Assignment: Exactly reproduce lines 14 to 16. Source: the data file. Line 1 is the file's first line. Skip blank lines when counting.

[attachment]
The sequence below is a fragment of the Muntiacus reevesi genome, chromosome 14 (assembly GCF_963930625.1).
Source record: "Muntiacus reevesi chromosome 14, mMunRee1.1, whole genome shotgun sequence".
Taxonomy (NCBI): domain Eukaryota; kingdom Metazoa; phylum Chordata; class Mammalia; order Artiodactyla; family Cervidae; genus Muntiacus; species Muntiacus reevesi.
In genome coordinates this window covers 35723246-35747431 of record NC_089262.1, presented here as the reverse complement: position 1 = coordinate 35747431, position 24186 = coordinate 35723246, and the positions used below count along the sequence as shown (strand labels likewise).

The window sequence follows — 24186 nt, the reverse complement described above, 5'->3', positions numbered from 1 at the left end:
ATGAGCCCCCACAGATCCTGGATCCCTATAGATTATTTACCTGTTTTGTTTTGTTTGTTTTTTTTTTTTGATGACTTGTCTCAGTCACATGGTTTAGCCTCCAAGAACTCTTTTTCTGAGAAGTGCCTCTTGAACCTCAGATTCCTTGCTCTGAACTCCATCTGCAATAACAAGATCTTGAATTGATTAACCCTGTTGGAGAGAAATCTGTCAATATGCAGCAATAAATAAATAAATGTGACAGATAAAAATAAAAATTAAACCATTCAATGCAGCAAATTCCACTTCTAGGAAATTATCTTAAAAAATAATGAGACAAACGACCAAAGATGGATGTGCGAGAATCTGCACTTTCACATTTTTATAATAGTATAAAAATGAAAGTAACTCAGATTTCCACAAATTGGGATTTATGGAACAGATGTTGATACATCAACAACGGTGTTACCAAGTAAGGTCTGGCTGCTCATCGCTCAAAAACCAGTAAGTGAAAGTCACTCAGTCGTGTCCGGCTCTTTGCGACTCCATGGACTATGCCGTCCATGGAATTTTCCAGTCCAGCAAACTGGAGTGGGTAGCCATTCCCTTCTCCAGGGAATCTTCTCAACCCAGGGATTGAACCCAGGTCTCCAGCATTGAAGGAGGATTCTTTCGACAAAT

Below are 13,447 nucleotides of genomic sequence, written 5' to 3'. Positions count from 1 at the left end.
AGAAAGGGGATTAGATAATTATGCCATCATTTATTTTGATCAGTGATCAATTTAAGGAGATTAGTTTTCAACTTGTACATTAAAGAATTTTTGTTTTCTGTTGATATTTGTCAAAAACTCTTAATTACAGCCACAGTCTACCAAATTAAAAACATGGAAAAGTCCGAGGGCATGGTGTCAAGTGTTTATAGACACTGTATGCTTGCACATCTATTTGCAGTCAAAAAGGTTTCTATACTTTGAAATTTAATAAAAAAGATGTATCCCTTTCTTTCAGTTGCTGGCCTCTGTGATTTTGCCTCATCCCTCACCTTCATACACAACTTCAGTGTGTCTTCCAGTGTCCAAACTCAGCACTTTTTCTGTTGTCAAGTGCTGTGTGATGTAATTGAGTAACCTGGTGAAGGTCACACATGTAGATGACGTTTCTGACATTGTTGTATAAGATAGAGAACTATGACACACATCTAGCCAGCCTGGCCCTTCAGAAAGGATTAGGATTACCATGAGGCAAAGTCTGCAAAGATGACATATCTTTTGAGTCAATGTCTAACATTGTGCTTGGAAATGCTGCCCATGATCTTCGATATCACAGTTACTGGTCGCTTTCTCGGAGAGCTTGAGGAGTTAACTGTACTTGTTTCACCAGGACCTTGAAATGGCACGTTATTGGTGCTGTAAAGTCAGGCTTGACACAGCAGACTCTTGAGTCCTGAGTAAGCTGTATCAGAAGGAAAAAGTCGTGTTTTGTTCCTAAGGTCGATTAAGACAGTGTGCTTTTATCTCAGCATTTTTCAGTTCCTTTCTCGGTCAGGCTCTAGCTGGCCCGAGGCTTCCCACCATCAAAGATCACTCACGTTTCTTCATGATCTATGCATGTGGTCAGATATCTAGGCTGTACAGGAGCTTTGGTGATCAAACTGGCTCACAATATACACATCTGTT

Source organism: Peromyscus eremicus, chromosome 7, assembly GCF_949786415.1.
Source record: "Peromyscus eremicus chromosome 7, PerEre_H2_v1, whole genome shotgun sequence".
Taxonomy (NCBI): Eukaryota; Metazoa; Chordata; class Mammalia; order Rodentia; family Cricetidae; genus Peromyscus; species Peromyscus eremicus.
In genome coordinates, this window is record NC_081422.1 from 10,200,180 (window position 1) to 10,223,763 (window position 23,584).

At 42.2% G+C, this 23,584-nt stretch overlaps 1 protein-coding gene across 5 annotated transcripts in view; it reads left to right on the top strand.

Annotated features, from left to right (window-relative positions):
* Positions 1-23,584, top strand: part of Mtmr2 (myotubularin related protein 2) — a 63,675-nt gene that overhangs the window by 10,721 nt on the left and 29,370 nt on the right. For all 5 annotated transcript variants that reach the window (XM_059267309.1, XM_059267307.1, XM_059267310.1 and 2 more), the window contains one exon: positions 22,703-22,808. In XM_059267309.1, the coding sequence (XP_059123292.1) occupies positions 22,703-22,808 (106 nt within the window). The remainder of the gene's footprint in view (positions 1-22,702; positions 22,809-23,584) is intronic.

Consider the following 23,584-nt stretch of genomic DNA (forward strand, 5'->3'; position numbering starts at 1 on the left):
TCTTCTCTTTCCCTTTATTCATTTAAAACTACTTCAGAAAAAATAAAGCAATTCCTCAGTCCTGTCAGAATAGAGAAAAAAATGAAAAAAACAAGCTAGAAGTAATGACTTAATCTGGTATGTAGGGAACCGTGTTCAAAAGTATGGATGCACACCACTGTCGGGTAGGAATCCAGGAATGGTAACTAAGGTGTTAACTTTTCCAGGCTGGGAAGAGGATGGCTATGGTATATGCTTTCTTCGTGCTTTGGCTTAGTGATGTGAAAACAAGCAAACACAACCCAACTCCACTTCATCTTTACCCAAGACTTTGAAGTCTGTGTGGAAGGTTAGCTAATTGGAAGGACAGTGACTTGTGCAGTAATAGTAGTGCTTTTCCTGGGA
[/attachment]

Annotated features, from left to right (window-relative positions):
* Positions 1-23,584, top strand: part of Mtmr2 (myotubularin related protein 2) — a 63,675-nt gene that overhangs the window by 10,721 nt on the left and 29,370 nt on the right. For all 5 annotated transcript variants that reach the window (XM_059267309.1, XM_059267307.1, XM_059267310.1 and 2 more), the window contains one exon: positions 22,703-22,808. In XM_059267309.1, the coding sequence (XP_059123292.1) occupies positions 22,703-22,808 (106 nt within the window). The remainder of the gene's footprint in view (positions 1-22,702; positions 22,809-23,584) is intronic.

Consider the following 23,584-nt stretch of genomic DNA (forward strand, 5'->3'; position numbering starts at 1 on the left):